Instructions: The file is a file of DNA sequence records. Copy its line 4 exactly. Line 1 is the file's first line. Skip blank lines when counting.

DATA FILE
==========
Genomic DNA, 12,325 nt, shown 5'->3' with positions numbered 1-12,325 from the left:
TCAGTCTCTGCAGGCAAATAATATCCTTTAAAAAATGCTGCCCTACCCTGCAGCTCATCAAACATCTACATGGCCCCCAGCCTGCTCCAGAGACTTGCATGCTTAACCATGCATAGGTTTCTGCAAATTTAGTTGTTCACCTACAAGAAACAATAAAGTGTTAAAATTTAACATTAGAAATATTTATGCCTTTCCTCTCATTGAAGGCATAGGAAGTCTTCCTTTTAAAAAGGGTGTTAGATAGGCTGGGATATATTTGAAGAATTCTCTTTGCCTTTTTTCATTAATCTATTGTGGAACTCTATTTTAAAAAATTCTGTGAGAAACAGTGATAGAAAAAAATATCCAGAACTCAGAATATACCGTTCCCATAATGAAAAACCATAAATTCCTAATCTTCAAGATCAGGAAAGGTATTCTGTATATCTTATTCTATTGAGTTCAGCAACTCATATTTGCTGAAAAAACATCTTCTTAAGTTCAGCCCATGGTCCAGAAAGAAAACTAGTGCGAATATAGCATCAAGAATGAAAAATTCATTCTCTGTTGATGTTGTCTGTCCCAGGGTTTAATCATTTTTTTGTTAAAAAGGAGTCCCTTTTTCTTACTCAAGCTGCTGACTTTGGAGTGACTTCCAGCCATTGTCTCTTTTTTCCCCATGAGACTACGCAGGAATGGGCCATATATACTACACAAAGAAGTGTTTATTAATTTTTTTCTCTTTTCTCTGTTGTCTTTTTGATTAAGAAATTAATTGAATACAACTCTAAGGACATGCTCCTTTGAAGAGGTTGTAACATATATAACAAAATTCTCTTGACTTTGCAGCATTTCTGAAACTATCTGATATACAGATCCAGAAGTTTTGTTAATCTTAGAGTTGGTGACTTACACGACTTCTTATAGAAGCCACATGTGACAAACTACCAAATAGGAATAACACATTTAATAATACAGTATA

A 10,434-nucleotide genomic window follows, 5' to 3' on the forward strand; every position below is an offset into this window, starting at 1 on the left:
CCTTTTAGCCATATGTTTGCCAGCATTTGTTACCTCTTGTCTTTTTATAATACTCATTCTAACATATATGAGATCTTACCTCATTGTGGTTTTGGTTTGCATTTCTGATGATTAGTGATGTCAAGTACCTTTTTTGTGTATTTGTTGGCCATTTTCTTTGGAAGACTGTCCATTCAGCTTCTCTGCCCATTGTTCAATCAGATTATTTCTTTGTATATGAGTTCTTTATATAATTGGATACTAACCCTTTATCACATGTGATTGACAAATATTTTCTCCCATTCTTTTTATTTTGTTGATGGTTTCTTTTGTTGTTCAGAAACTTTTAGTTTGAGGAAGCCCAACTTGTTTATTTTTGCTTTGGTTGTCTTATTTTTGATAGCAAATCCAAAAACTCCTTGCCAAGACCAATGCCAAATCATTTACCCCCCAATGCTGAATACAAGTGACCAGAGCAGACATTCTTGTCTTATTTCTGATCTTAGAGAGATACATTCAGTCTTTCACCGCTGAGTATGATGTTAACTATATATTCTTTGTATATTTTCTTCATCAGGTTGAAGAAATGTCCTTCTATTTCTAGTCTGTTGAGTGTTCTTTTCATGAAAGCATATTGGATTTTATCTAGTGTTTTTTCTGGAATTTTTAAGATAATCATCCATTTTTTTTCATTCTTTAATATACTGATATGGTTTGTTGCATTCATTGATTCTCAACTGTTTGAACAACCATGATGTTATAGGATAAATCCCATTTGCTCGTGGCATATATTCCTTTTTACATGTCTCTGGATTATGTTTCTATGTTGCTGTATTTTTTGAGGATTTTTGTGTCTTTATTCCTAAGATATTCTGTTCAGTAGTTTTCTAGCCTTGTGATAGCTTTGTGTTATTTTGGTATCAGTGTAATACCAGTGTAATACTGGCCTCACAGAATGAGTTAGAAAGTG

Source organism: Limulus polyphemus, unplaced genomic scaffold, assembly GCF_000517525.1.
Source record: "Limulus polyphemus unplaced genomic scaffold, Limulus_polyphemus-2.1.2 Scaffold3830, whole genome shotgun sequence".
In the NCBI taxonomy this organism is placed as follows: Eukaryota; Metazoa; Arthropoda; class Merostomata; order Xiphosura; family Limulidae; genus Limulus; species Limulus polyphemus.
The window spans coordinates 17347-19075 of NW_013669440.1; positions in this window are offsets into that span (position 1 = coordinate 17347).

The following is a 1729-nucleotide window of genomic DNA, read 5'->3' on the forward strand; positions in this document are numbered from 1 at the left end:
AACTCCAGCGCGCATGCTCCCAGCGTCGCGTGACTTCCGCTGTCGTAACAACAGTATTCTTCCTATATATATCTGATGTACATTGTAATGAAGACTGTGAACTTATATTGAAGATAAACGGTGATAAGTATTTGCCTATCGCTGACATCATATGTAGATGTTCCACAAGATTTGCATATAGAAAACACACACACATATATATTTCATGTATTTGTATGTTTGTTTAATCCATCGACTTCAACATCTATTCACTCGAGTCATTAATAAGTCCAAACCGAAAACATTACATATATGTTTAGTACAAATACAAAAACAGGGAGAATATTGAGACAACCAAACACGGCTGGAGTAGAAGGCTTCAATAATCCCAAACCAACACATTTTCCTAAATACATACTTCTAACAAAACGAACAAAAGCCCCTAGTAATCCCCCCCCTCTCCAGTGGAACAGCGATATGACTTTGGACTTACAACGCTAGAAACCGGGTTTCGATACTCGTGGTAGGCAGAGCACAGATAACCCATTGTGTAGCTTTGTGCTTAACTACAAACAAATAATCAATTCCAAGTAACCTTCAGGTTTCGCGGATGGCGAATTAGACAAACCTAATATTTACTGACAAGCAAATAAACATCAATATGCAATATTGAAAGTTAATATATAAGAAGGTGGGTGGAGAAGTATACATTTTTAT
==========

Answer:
CCTTTTAGCCATATGTTTGCCAGCATTTGTTACCTCTTGTCTTTTTATAATACTCATTCTAACATATATGAGATCTTACCTCATTGTGGTTTTGGTTTGCATTTCTGATGATTAGTGATGTCAAGTACCTTTTTTGTGTATTTGTTGGCCATTTTCTTTGGAAGACTGTCCATTCAGCTTCTCTGCCCATTGTTCAATCAGATTATTTCTTTGTATATGAGTTCTTTATATAATTGGATACTAACCCTTTATCACATGTGATTGACAAATATTTTCTCCCATTCTTTTTATTTTGTTGATGGTTTCTTTTGTTGTTCAGAAACTTTTAGTTTGAGGAAGCCCAACTTGTTTATTTTTGCTTTGGTTGTCTTATTTTTGATAGCAAATCCAAAAACTCCTTGCCAAGACCAATGCCAAATCATTTACCCCCCAATGCTGAATACAAGTGACCAGAGCAGACATTCTTGTCTTATTTCTGATCTTAGAGAGATACATTCAGTCTTTCACCGCTGAGTATGATGTTAACTATATATTCTTTGTATATTTTCTTCATCAGGTTGAAGAAATGTCCTTCTATTTCTAGTCTGTTGAGTGTTCTTTTCATGAAAGCATATTGGATTTTATCTAGTGTTTTTTCTGGAATTTTTAAGATAATCATCCATTTTTTTTCATTCTTTAATATACTGATATGGTTTGTTGCATTCATTGATTCTCAACTGTTTGAACAACCATGATGTTATAGGATAAATCCCATTTGCTCGTGGCATATATTCCTTTTTACATGTCTCTGGATTATGTTTCTATGTTGCTGTATTTTTTGAGGATTTTTGTGTCTTTATTCCTAAGATATTCTGTTCAGTAGTTTTCTAGCCTTGTGATAGCTTTGTGTTATTTTGGTATCAGTGTAATACCAGTGTAATACTGGCCTCACAGAATGAGTTAGAAAGTG